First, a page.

Papua New Guinea money grows on trees
Currency takes many forms in Papua New Guinea. Paper money is the Kina, named after the first form of money in PNG – pearl shells cut into crescents and worn around the neck. While travellers nowadays can pay their way with paper or plastic, local people still prefer to make substantial payments, such as a dowry or for building a house, in solid traditional style. Depending on the area they might use pigs, shell bracelets or necklaces, carved wooden bowls, stone axes, Bird of Paradise plumes, grass skirts or a root vegetable — the Yam.
Dog’s canine teeth used to be such a popular medium of exchange that pre-war German colonists had porcelain imitations made and shipped out. They still retain the same value as the real thing.
Out and around the Trobriand Islands women make their own money. Fresh banana leaves are scraped against a board that is engraved with the family seal. Strips of the impressed leaf are bundled into hundreds and are worth about one Kina/one dollar. Long hours needed, but it’s a sure way to make a buck.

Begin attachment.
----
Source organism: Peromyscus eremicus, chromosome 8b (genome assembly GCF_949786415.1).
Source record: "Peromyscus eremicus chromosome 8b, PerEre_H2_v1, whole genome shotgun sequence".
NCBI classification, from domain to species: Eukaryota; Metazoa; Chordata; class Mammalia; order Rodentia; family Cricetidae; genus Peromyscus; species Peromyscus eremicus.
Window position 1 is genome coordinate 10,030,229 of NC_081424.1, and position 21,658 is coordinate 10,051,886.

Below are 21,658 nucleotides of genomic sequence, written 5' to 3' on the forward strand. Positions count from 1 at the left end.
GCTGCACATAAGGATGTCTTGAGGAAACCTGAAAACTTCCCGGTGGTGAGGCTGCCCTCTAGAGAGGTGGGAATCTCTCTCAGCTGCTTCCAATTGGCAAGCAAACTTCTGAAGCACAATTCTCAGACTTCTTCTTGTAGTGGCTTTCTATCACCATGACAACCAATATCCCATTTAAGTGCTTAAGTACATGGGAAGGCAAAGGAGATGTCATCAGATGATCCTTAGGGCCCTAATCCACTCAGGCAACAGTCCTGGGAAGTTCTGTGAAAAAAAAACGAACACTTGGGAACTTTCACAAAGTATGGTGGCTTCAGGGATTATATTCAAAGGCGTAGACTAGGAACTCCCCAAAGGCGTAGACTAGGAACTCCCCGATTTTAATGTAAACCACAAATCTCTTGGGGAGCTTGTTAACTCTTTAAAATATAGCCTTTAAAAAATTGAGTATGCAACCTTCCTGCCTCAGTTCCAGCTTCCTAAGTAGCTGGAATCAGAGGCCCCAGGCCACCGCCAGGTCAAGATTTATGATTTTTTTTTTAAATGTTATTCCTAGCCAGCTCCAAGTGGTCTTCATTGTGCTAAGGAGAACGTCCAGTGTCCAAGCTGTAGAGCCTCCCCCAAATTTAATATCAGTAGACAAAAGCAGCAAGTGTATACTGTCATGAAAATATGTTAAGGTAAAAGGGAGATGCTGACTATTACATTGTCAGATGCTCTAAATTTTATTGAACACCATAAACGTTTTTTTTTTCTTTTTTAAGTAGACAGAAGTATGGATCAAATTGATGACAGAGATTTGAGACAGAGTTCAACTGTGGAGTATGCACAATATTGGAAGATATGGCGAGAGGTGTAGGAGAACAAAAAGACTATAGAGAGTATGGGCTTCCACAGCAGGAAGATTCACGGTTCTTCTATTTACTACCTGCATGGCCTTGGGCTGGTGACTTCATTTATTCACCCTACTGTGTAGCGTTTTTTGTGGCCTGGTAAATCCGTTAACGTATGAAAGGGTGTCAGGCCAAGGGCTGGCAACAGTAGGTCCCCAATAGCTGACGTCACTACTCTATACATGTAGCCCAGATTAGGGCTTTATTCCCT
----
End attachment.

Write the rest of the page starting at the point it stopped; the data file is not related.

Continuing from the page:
PNG Money in different forms
A selection of bizarre Papua New Guinea money, including feathers and shells and dogs teeth
Some variations on cash money in Papua New Guinea include both real and false dog’s teeth (the latter were made in Germany), birds of paradise feathers and Kina shells, but not in the photo are yams, engraved banana leaves or live pigs.
Bottom centre in the photo is Kina paper money used by tourists and by locals much of the time. For special occasions such as marriage dowries, funerals or other ceremonies more exotic offerings may be made such as a feather from a Bird of Paradise (top centre), carved bowls (top left), dog’s teeth necklaces (right side) and various shells including the most expensive, the Kina shell (golden yellow at centre).